Ahead of the launch of the Scottish Government’s paper on The Role of Income Tax in the Scottish Budget, please find below an article by First Minister Nicola Sturgeon.
Earlier this year, in the Programme for Government, I set out plans for the Scottish Government to publish a discussion paper on the role of Income Tax in Scotland’s budget.
Against the backdrop of continued UK austerity which will see Scotland lose £2.9 billion from our budget over a 10 year period, rising costs as a result of inflation, an ageing population and with the prospect of a deep and damaging Brexit on the horizon it is important that as a parliament and as a country we begin a debate about how we support our economy and fund public services for the future.
That discussion paper will be published this morning and I hope that by providing facts and impartial analysis it can provide a platform for all parties to engage in an open and honest discussion about the role of income tax in our budget. The paper will set out the contribution Income Tax makes to Scotland’s budget, what our taxes pay for and the extent of the changes the Scottish Parliament can make. It will analyse the options all parties put forward at the Scottish election last year and set out as illustrations some of the alternative approaches we could take. The paper also sets out the parameters we are operating in.
Income Tax is one of the few tools the Scottish Parliament can use to change the size of the Scottish budget, but it is limited in its scope. More than 60 per cent of our spending power is determined by decisions taken at Westminster. Continued UK government austerity will remove more from public spending in Scotland than any sensible Income Tax change could ever compensate for.
So the debate needs to be about more than filling the gaps created by Westminster austerity or parties trying to outbid each other. The paper I will publish today will include four tests that I believe provide a basis for establishing any future position on tax and four alternative approaches that demonstrate different ways in which those tests can be met. These approaches are not fixed positions or government proposals, but starting points for a discussion that aims to balance the interests of our economy and individuals with the pressures on public services and the importance of tackling inequality in our society.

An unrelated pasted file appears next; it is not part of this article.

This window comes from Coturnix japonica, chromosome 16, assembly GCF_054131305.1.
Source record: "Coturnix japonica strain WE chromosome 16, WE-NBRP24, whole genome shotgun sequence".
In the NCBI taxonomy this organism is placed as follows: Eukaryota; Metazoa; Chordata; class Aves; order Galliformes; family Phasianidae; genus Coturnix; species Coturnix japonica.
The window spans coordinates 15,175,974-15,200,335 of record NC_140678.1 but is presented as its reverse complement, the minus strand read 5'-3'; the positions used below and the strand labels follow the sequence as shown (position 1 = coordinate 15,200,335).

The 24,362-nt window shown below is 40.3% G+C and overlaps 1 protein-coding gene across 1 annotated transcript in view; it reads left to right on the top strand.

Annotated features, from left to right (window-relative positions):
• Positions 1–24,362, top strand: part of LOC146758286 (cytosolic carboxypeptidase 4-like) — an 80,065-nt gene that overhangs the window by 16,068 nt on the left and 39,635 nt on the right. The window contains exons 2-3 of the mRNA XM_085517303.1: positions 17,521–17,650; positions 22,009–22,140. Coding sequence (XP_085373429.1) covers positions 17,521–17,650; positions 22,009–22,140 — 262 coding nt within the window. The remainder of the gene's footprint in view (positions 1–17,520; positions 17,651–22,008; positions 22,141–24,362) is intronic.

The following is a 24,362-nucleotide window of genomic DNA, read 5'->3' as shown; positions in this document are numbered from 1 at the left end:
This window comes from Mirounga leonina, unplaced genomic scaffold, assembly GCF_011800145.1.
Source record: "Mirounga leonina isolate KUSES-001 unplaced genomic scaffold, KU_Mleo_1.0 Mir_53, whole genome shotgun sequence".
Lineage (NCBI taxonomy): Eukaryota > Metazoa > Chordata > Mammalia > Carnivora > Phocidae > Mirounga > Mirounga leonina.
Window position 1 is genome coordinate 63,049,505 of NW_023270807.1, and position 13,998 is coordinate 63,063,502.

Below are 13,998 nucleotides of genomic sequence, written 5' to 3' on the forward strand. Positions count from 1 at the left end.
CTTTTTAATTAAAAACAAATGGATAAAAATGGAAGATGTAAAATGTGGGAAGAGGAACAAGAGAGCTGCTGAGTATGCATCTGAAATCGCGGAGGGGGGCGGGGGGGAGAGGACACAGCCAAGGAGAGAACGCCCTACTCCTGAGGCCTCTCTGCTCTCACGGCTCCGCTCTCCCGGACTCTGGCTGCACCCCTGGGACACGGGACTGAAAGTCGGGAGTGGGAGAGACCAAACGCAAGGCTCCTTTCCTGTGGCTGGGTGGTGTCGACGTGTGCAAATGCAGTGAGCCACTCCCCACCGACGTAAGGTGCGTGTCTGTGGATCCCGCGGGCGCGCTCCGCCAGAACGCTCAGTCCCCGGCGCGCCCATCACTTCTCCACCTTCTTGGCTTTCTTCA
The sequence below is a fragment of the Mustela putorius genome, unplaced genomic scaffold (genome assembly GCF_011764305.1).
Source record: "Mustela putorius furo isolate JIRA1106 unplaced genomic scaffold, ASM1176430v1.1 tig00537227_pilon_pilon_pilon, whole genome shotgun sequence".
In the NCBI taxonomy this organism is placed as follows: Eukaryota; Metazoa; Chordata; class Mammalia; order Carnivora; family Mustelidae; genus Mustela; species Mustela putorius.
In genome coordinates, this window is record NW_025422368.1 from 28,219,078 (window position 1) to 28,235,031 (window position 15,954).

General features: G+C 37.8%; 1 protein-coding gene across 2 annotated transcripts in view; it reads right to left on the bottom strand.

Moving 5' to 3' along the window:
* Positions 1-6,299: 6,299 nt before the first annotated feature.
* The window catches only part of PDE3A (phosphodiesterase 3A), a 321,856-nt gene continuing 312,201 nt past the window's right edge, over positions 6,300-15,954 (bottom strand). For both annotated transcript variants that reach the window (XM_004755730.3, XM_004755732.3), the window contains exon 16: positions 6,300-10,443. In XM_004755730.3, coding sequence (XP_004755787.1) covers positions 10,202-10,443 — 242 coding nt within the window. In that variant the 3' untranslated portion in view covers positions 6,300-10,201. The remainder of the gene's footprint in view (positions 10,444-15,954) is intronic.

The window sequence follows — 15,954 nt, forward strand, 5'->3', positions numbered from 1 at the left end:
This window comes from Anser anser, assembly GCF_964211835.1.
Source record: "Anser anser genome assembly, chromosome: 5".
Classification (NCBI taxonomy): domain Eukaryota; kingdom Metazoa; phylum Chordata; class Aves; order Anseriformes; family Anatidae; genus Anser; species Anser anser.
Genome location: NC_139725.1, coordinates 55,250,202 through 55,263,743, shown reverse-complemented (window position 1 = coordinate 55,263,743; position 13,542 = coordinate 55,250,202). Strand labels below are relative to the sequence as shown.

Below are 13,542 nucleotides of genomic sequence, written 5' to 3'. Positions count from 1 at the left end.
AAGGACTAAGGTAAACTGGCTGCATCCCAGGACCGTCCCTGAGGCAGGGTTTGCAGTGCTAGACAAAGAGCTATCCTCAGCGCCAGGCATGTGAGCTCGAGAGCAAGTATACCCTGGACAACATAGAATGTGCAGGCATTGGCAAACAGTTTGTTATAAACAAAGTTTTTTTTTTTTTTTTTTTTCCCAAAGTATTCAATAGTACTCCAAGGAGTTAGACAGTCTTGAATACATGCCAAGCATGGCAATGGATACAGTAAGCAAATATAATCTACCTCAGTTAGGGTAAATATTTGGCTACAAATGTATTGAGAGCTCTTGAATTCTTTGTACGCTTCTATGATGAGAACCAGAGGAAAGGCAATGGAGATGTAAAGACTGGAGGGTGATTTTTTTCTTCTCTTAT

The first of those tests is that we aim to maintain and promote the level of public services which the people of Scotland expect. The second is that the lowest earners must be protected. Thirdly, any changes put forward by the Scottish Government must make the tax system more proportionate and progressive – helping to tackle inequality in our society. Finally any changes, when balanced against our spending commitments, must not cause harm to our economy.
Since devolution we have taken an approach to public services that has seen successive governments fund economic development and national infrastructure, invest in education and the NHS, and develop a unique social contract, providing universal services that are of benefit to us all as a society, such as care for the elderly, nursery education and childcare and free university education. These policies – which exceed anything available elsewhere in the UK – help individual households with their own finances as well as enabling people to contribute more fully to the economy.
In looking ahead all parties must balance the services we provide to businesses and individuals against the contributions we ask people to make.
On a number of occasions since devolution the Scottish Parliament has demonstrated that it is up to task of meeting the challenges we have faced as a nation. For our part the SNP Scottish Government is ready and willing to engage in this debate and to see if a consensus position that protects both our economy and our public services is possible. Today the other parties must demonstrate that they too can put aside party interest for the national interest.